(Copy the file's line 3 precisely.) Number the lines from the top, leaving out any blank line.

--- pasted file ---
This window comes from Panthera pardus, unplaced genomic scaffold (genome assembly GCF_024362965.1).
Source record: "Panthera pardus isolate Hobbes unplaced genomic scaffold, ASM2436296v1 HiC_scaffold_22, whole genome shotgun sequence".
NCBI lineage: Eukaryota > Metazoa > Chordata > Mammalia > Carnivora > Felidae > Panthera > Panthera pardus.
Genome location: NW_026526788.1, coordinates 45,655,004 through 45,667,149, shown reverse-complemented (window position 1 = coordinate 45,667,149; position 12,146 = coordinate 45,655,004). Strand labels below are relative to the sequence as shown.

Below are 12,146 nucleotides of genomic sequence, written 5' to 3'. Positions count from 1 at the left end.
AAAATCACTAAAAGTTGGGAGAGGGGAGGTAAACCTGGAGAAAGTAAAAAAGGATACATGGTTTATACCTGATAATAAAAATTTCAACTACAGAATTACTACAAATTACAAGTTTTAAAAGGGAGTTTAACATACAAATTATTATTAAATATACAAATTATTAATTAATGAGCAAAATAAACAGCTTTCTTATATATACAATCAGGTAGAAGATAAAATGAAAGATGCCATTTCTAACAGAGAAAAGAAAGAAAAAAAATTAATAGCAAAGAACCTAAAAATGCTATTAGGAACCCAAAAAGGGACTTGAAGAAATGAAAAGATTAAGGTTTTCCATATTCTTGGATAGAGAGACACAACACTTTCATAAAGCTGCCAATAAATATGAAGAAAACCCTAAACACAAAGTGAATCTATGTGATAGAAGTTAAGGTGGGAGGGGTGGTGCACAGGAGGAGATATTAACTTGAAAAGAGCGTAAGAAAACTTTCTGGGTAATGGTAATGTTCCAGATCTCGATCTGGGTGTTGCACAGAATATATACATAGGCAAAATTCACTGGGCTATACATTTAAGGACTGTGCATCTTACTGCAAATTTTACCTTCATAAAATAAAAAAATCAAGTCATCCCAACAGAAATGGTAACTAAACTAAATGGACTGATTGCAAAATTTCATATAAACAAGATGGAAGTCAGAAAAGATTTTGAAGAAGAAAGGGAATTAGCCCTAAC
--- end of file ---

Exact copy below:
NCBI lineage: Eukaryota > Metazoa > Chordata > Mammalia > Carnivora > Felidae > Panthera > Panthera pardus.